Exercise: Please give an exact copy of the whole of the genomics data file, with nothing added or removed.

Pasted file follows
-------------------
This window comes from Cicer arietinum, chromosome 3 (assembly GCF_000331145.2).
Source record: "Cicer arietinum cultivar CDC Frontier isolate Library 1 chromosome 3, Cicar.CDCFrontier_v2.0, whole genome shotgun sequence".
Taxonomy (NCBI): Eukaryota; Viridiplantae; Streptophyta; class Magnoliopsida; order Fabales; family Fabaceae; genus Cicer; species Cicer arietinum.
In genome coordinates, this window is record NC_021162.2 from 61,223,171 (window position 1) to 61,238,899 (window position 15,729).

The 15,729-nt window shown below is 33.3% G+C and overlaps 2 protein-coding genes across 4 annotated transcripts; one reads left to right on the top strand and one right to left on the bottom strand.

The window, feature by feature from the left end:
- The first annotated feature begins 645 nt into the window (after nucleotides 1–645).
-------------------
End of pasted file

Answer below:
This window comes from Cicer arietinum, chromosome 3 (assembly GCF_000331145.2).
Source record: "Cicer arietinum cultivar CDC Frontier isolate Library 1 chromosome 3, Cicar.CDCFrontier_v2.0, whole genome shotgun sequence".
Taxonomy (NCBI): Eukaryota; Viridiplantae; Streptophyta; class Magnoliopsida; order Fabales; family Fabaceae; genus Cicer; species Cicer arietinum.
In genome coordinates, this window is record NC_021162.2 from 61,223,171 (window position 1) to 61,238,899 (window position 15,729).

The 15,729-nt window shown below is 33.3% G+C and overlaps 2 protein-coding genes across 4 annotated transcripts; one reads left to right on the top strand and one right to left on the bottom strand.

The window, feature by feature from the left end:
- The first annotated feature begins 645 nt into the window (after nucleotides 1–645).